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British Council

I believe BIRAX has been very helpful in promoting relations between UK and Israeli scientists. I also think it has had a cascade effect beyond the initial projects and main collaborators which has led to wider scientific interaction. It is without doubt that since BIRAX exists it has increased collaboration between the two countries.

Professor Ruth Arnon, Weizmann Institute of Science and Co-Chair of the UK-Israel Science Council

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Life cycle

2011-present

County/Region

Israel, UK

Client/Partner

British Council, British Embassy in Israel, UK Science and Innovation Network, Pears Foundation

Vision

To establish the UK and Israel as each other’s leading partners for scientific research and collaboration, in partnership with the British Embassy and Pears Foundation.

Situation

BIRAX (the Britain Israel Research and Academic Exchange Partnership) creates new UK-Israel research communities that are better able to tackle key global challenges through reaching a wide set of potential participants. These include both individuals and institutions in Israel and the UK, with the ultimate goal of making a significant contribution to global medical research through cutting edge scientific collaboration. Since its inception in 2011, £8 million has been invested in 19 projects that tackles some of the world’s most challenging conditions and diseases, including cardiovascular and liver disease, diabetes and Parkinson’s. 

Implementation

BIRAX operates on three levels: 

  • funding cutting-edge research collaboration led by British and Israeli scientists
  • creating engagement opportunities through a network of British and Israeli scientists, who attend ample engagement opportunities including conferences, workshops, social and promotional events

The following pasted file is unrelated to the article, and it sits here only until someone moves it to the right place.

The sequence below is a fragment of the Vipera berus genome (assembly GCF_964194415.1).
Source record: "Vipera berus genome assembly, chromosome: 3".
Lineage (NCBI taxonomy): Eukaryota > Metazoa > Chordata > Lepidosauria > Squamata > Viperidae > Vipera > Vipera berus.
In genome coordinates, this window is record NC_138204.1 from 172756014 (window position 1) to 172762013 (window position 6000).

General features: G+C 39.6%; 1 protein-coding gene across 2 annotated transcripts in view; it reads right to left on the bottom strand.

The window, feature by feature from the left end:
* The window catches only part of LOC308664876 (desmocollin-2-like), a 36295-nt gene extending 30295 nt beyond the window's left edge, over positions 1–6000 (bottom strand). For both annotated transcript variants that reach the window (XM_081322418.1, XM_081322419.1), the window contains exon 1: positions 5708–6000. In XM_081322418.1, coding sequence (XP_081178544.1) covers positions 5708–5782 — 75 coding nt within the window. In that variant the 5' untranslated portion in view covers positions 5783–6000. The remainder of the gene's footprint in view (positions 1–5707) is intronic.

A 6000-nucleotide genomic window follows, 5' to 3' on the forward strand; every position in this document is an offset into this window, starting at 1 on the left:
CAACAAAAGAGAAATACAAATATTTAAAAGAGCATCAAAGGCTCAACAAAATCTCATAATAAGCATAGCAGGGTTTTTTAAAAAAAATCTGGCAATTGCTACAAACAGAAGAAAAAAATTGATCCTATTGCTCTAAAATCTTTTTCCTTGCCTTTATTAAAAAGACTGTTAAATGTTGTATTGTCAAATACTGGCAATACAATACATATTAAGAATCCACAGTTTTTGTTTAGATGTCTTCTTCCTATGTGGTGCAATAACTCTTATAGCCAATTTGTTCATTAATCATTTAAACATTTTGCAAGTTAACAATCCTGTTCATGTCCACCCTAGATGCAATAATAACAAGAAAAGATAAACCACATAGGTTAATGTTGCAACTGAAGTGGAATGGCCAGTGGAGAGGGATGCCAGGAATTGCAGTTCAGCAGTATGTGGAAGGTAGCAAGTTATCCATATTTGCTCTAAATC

• providing researcher mobility grants for early career and senior researchers to take up fellowships, lectureships and symposia

Impact 

BIRAX projects are at the forefront of scientific innovation. In the last year, BIRAX-supported science was presented at the Karolinska Institute’s Nobel Forum, published in the prestigious British academic journal Nature, and was part of the research that was awarded the EU’s scientific innovation award. Seventy-seven publications featuring BIRAX-supported research have been published since the start of the programme, five patent applications have been made, and BIRAX supported research has been presented in around 96 conferences around the world. 

BIRAX Principal Investigators report that BIRAX has allowed them to carry out international research they could not otherwise have done, with 16 out of 19 of those interviewed saying it had allowed them to generate new international collaborations for them or their institution. Data on scientific publication impact factors shows that when Israeli and British scientists work together, their research is much more impactful than had they published separately.

In 2019, BIRAX committed a further £2.8 million to seven projects researching ageing and its impact on human health.

Mutual benefit

BIRAX is our flagship programme in Israel and is the largest grant scheme for UK-Israel scientific research. The collaboration brings together the two scientific superpowers’ complementary skills and knowledge, and has been proven to generate more impactful research. BIRAX meets the aims of both the Israeli and British Governments to internationalise their academic sectors and create more impactful research.